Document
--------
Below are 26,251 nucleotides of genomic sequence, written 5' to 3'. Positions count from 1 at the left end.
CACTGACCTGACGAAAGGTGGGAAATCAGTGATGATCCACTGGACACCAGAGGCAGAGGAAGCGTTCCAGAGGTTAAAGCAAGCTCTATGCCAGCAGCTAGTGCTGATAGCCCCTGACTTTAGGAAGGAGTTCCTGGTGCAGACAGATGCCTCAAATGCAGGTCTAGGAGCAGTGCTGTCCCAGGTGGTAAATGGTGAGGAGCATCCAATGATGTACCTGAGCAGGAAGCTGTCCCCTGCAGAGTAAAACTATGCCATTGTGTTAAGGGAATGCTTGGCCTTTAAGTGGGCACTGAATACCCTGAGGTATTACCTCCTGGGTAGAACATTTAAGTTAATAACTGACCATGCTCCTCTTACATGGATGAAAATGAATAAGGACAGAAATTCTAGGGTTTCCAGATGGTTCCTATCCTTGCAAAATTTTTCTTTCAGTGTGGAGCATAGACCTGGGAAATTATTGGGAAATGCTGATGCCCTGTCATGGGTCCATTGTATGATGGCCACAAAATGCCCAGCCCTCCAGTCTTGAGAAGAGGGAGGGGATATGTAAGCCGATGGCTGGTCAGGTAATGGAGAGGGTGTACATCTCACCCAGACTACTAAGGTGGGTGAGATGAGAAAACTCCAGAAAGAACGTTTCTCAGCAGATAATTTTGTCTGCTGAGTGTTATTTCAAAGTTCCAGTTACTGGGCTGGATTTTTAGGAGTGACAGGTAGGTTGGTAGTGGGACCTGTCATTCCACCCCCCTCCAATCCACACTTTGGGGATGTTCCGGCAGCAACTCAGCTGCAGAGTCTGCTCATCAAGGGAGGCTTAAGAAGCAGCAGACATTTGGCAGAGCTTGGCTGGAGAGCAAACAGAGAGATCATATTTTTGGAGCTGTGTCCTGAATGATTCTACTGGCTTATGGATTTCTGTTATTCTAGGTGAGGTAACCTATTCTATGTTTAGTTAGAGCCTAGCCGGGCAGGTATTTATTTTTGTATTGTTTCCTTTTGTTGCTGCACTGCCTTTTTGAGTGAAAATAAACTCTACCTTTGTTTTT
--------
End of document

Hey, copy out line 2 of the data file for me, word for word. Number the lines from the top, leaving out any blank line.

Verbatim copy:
CACTGACCTGACGAAAGGTGGGAAATCAGTGATGATCCACTGGACACCAGAGGCAGAGGAAGCGTTCCAGAGGTTAAAGCAAGCTCTATGCCAGCAGCTAGTGCTGATAGCCCCTGACTTTAGGAAGGAGTTCCTGGTGCAGACAGATGCCTCAAATGCAGGTCTAGGAGCAGTGCTGTCCCAGGTGGTAAATGGTGAGGAGCATCCAATGATGTACCTGAGCAGGAAGCTGTCCCCTGCAGAGTAAAACTATGCCATTGTGTTAAGGGAATGCTTGGCCTTTAAGTGGGCACTGAATACCCTGAGGTATTACCTCCTGGGTAGAACATTTAAGTTAATAACTGACCATGCTCCTCTTACATGGATGAAAATGAATAAGGACAGAAATTCTAGGGTTTCCAGATGGTTCCTATCCTTGCAAAATTTTTCTTTCAGTGTGGAGCATAGACCTGGGAAATTATTGGGAAATGCTGATGCCCTGTCATGGGTCCATTGTATGATGGCCACAAAATGCCCAGCCCTCCAGTCTTGAGAAGAGGGAGGGGATATGTAAGCCGATGGCTGGTCAGGTAATGGAGAGGGTGTACATCTCACCCAGACTACTAAGGTGGGTGAGATGAGAAAACTCCAGAAAGAACGTTTCTCAGCAGATAATTTTGTCTGCTGAGTGTTATTTCAAAGTTCCAGTTACTGGGCTGGATTTTTAGGAGTGACAGGTAGGTTGGTAGTGGGACCTGTCATTCCACCCCCCTCCAATCCACACTTTGGGGATGTTCCGGCAGCAACTCAGCTGCAGAGTCTGCTCATCAAGGGAGGCTTAAGAAGCAGCAGACATTTGGCAGAGCTTGGCTGGAGAGCAAACAGAGAGATCATATTTTTGGAGCTGTGTCCTGAATGATTCTACTGGCTTATGGATTTCTGTTATTCTAGGTGAGGTAACCTATTCTATGTTTAGTTAGAGCCTAGCCGGGCAGGTATTTATTTTTGTATTGTTTCCTTTTGTTGCTGCACTGCCTTTTTGAGTGAAAATAAACTCTACCTTTGTTTTT